They help build helicopter engines for a living, but on this warm June day Madeline Stanton and Grace Hamel were being asked to tackle one of the modern world’s trickiest tasks: assembling furniture from a flat-pack kit. Sitting on the floor of a young boy’s bedroom while sorting through Allen wrenches and bolts of varying tininess, the engineers drew on their mechanical skills to put together a brand-new bed. Downstairs, one of their colleagues rolled white paint onto kitchen walls while others sanded the deck out back.
They were among employees at GE Aerospace’s plant in Lynn, Massachusetts, who came out in force to help overhaul a local family’s house as part of the upcoming season of Military Makeover With Montel , a reality television program that remodels homes for veterans. Hosted by Montel Williams, Military Makeover pulls together local businesses and volunteers to carry out home improvements — everything from installing new flooring to revamping a patio — based on the needs of the veteran’s family. The new season, which premieres August 11 on Lifetime, will be sponsored by GE Aerospace as part of the company’s ongoing commitment to service members. In return, the show’s producers chose to help a family in Lynn, home to GE Aerospace’s flagship defense plant.
From the veterans nominated, Military Makeover selected Jason Carmody for his ongoing service. After eight years as a military police officer in the National Guard, which included a nine-month deployment to Baghdad in late 2007, Jason became a captain in the Department of Veterans Affairs’ police force. His wife, Alyssa, is a social worker in the Lynn Public Schools and a mental health counselor for Wilmington Family Counseling Services; they have four children, ages 6 to 20.
“I could tell how big a role the Carmodys play in the local community,” says Jennifer Bertrand, Military Makeover’s designer. “People came out of the woodwork to help with the remodel. One woman sent a text saying, ‘They raised money for me when I got cancer.’ We had parents whose kids Jason coached, people from the school where they’re on the PTA.”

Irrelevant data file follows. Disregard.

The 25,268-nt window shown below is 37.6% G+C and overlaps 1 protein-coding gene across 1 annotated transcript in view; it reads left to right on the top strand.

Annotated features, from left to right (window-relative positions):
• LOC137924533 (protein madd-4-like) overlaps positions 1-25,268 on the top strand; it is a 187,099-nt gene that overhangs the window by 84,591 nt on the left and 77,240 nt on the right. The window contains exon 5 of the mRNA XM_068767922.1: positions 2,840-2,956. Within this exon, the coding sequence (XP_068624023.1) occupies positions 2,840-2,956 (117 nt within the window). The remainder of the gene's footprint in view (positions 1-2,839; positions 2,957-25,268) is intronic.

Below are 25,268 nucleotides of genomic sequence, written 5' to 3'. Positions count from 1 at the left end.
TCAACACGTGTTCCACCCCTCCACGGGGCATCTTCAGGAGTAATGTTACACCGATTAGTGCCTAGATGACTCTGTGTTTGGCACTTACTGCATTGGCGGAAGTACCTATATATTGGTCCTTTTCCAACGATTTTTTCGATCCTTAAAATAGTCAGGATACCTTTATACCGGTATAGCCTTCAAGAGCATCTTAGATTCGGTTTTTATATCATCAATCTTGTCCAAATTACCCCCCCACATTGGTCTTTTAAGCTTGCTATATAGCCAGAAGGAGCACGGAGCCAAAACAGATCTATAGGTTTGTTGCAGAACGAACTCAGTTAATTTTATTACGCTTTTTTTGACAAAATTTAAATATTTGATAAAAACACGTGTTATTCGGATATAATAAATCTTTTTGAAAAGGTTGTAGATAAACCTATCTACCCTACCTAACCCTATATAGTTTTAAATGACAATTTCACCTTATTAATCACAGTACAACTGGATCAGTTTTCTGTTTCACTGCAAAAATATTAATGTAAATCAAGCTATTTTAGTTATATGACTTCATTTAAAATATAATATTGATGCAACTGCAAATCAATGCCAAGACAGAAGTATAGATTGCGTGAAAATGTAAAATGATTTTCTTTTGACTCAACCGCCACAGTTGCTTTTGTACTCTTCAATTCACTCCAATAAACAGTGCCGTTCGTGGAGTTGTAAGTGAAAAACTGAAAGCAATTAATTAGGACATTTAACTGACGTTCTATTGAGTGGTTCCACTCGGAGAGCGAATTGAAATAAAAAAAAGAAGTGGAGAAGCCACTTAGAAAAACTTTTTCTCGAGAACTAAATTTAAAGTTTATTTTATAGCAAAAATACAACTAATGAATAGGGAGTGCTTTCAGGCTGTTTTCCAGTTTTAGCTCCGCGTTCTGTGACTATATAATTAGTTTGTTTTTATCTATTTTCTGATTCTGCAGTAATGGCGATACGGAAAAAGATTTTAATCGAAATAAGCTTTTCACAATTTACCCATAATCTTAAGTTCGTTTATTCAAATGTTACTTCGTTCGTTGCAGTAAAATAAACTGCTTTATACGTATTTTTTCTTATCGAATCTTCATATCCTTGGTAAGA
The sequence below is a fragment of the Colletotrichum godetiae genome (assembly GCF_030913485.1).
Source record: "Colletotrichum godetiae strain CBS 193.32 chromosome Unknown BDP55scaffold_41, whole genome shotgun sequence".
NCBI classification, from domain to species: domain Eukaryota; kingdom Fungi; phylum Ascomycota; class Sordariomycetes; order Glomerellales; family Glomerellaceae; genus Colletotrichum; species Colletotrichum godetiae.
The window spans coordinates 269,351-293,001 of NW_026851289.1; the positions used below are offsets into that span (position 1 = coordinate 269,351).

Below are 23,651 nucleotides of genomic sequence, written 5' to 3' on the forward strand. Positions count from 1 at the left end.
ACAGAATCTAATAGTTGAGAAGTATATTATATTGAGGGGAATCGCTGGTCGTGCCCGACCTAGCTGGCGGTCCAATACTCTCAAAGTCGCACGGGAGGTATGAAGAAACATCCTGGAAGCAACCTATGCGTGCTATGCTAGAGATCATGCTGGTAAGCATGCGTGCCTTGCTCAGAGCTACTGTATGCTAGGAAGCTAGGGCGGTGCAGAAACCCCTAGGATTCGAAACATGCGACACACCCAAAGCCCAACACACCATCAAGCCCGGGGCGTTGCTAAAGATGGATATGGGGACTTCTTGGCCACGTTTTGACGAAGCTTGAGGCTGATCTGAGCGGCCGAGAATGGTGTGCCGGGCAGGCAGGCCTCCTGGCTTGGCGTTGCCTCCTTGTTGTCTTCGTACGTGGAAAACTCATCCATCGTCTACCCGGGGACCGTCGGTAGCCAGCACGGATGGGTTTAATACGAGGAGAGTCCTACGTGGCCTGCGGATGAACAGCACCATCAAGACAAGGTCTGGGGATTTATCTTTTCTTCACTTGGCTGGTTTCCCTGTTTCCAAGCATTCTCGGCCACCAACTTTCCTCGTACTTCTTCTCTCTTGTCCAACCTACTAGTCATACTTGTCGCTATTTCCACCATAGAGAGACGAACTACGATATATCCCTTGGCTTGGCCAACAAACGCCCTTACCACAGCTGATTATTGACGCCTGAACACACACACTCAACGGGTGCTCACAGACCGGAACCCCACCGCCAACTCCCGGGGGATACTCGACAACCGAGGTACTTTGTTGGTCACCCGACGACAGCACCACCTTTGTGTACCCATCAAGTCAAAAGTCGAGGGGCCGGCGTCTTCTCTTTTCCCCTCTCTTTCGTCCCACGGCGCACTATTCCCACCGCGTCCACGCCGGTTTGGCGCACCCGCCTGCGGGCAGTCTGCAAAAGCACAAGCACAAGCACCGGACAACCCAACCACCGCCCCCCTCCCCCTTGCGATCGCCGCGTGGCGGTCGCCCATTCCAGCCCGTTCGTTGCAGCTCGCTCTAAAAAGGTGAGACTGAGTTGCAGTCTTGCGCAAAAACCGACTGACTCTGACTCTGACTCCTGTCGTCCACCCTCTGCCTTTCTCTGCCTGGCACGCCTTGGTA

Other volunteers simply wanted to give back to a service member. “Lynn, Massachusetts, showed up,” says Williams, himself a veteran of both the Marines and the Navy. “From local politicians to school board members to neighbors, they pitched in to say thank you to a veteran family on their block.”
GE’s Veterans Network, a resource group that connects current and former service members in the company, also offered manpower, and Bertrand took delight in leading aerospace engineers through a battery of home renovations. “They did whatever I asked of them,” she says. “They all went above and beyond.”
“There was a generally excited and positive attitude around the site, with everyone wanting to work together to do something great,” says Philip Weed, an engine systems leader at GE Aerospace who volunteered with the remodel.
The age of the Carmodys’ house — a 1940 Cape Cod — complicated their work. “Old houses need love,” Bertrand explains. “But together, we met the challenge.” Says Williams, “One of the things we prove every time we do a makeover is that you don’t have to go out and purchase all new products. You can refurbish what you have. I like the fact that anybody tuning in can say, ‘That's not so far out of reach; I can do that.’”
On June 16, when Williams ushered the Carmodys through their front door for the first time since renovations began, the family got to see the results of 10 days of round-the-clock work. “It’s hands-down my favorite part of every season,” says Art Edmonds, the show’s co-host. “Seeing the work, meeting the friends and neighbors and all the people who helped, and then watching the family take in the makeover.”
“We can’t believe how much they accomplished so fast,” the family says. “We hoped for a couple upgrades. We got those and then some.”
Emerging from the house into a crowd of cheering volunteers and well-wishers, the Carmodys felt overwhelmed with joy and thankfulness. “It brought tears to our eyes to see the number of people who showed up for us,” they say. “We have no words to express our gratitude.”
For Williams and his crew, the feeling is mutual. “People forget that there’s human flesh involved in military conflicts,” Williams says. “It’s important that we as a nation show our appreciation now, while we’re in what we consider peacetime, and not wait until our family members have paid the ultimate sacrifice to protect us.”
The Carmodys’ season of Military Makeover premieres on August 11 at 7:30 a.m. ET/PT on Lifetime, with new episodes every Friday for the following three weeks. Each episode will be rerun at the same time on the Thursday after its original broadcast. Episodes can also be found at militarymakeover.tv once they have aired. Stay tuned to GE Reports for more on the show.